Secrets of the Universe – Beyond Human Imagination

New version of classic television series rekindles interest in science and environment.


Ann Druyan and Neil deGrasse Tyson

A new season of the famous ‘Cosmos’ television series conceived by pioneering science communicator Carl Sagan started broadcasting in India from March 2020 and finished in June 2020, giving rise to nostalgia among those who grew up admiring the show. Entitled, ‘Cosmos : Possible Worlds’, the series succeeded earlier seasons, ‘Cosmos : A Personal Voyage,’ aired in 1980 (in USA) and 1986 (in India); and ‘Cosmos : A Spacetime Odyssey’ broadcast in 2014 and was presented by Neil deGrasse Tyson.


Neil deGrasse Tyson

As scientists across the world still struggle to find a cure or a vaccine for the novel coronavirus, Ann Druyan, Carl Sagan’s wife and producer of all the Cosmos series broadcast from 1980 to 2020, says the series comes from a place of hope – not wishful thinking – “but optimism that science and technology will be used with wisdom and foresight”.

“I wanted to remind the world of the achievements made possible by the scientific method. When we turn away from science, we are turning away from reality,” states Ann Druyan. “I think ‘Cosmos: Possible Worlds’ is the season that was inspired by the greatest sense of urgency. It seemed to me that the only future we imagine in popular culture is the ruined nightmare world of dystopia. I wanted to create a dream of the future that was shaped by the wise and humane use of science and high technology. I imagined a civilization capable of taking what the scientists are telling us — both their dire warnings and their stunning revelations about the universe — to heart, so that they have operational consequences. So that we are changed by them. And so in this newest season of Cosmos we are taking a global audience into the future — the near future of the 2039 New York World’s Fair, but also the very distant future of that time when the fleeting grace of the habitable zone moves on from Earth and we have to chart a course for new worlds.”


Ann Druyan


For many who grew up with it, Cosmos is representative of vintage science popularization on television. “Carl Sagan was the first true superstar of science outreach and still remains at the top,” says Somak Raychaudhury, director of IUCAA (Inter-University Centre for Astronomy and Astrophysics) in Pune. “I saw the show again and again on British TV, possessed VHS/DVDs of it and heard Sagan’s lectures live. I was one of those fans who followed him around like fans of rock stars.”


Cosmos Possible Worlds

Prasadranjan Ray, a former bureaucrat in the West Bengal state government who attended Carl Sagan’s lectures as a student in Cornell University in 1981, agrees. “I can only paraphrase Cornell University President Frank Rhodes, who told me that Sagan made no earthshaking discovery at Cornell, yet he will be remembered more than most of our Nobel Laureates (59 at the latest count) because he was an extraordinary science communicator.”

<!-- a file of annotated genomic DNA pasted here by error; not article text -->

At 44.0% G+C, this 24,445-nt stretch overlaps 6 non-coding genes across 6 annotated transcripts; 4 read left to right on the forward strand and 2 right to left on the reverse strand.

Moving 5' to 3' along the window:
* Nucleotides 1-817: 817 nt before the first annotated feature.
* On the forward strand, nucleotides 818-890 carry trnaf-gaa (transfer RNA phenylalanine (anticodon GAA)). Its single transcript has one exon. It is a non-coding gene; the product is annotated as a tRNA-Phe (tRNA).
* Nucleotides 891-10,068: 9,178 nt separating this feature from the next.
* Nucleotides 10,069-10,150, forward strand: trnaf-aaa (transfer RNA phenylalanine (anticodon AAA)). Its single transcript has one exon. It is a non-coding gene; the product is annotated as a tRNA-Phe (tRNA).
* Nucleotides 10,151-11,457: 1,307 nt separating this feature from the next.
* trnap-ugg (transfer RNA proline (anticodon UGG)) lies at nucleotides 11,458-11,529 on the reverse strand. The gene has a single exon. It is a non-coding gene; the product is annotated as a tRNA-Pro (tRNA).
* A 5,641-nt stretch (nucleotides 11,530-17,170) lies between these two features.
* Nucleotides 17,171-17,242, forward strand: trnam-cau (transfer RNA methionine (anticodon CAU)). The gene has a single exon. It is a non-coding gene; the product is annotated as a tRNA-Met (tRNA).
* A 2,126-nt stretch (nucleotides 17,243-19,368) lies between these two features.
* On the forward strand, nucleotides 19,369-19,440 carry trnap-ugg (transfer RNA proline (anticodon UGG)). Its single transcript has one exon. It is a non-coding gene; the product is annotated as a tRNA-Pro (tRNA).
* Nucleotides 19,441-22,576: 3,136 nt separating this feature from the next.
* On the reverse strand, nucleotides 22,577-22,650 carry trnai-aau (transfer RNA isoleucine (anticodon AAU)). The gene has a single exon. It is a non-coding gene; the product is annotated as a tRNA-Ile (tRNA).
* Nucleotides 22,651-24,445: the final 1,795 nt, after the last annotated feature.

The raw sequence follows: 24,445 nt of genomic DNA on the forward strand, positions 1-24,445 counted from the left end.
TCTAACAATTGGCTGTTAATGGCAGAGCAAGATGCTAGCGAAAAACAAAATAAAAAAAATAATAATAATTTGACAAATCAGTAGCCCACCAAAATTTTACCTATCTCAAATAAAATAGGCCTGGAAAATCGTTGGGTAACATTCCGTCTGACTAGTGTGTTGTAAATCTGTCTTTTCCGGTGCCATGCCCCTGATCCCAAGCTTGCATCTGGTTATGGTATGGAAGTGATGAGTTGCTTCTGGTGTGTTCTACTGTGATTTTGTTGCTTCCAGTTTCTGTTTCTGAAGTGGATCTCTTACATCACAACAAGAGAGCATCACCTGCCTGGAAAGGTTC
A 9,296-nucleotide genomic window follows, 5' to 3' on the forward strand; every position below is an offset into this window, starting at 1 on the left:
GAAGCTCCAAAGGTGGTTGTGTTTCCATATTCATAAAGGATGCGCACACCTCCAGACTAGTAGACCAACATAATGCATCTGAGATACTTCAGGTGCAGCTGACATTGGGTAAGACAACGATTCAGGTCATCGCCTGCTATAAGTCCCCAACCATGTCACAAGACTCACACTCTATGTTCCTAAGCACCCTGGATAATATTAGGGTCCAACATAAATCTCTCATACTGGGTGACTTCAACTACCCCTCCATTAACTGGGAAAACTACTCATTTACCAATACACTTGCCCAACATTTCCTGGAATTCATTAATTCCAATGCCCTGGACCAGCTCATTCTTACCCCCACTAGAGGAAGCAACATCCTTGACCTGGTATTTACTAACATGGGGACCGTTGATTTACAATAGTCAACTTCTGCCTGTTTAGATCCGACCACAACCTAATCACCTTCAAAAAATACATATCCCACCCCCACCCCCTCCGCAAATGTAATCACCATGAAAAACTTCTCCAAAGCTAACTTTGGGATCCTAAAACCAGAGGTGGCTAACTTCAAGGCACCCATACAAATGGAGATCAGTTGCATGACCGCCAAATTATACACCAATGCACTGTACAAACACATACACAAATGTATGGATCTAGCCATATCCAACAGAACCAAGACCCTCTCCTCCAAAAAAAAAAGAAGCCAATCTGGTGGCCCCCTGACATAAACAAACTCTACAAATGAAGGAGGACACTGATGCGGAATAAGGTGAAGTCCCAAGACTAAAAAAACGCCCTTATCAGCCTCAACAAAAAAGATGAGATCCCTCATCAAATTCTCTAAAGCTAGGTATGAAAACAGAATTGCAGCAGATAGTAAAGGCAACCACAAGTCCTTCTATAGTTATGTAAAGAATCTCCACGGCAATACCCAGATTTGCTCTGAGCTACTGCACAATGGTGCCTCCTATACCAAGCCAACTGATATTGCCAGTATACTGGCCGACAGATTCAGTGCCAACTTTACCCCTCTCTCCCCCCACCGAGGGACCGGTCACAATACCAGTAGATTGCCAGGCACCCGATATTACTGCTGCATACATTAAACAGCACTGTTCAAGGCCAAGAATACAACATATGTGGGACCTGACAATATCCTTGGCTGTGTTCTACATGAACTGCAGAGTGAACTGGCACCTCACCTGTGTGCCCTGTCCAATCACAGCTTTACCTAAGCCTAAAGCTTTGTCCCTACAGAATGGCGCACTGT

Ray recalls how he met Carl Sagan in 1981. “I ventured to his class on a Friday evening to find that Carl Sagan himself was delivering an impromptu talk to a group of about 40 students and a couple of outsiders. There was no problem in joining them and I found the talk was easy to follow. What really impressed me was his capability to communicate and his bubbling energy. He certainly looked much younger than his age and he was jumping about, bubbling with energy… Carl was then the David Duncan Professor of Astronomy and Space Sciences, director of the Laboratory of Planetary Studies at Cornell and co-founder of the Planetary Society.”


Cosmos Possible Worlds

Sagan’s work has influenced the career choices of a lot of youngsters in the 1980s. “Whether he affected scientific thinking I cannot say, but he did bring a lot of the top scientists of my generation into science just by getting them interested,” Somak Raychaudhury says. “It helped that the parents of these youngsters also watched the series or read his books. This enabled us to take up scientific careers without actively defying our parents.”

While the broadcast time in India came in the way of optimum viewership this season (National Geographic, Tuesdays 7 am and Wednesdays 12 am during the first run), the series had a significant Indian element that Carl Sagan and Ann Druyan wanted to capture ever since the first episodes were written four decades back.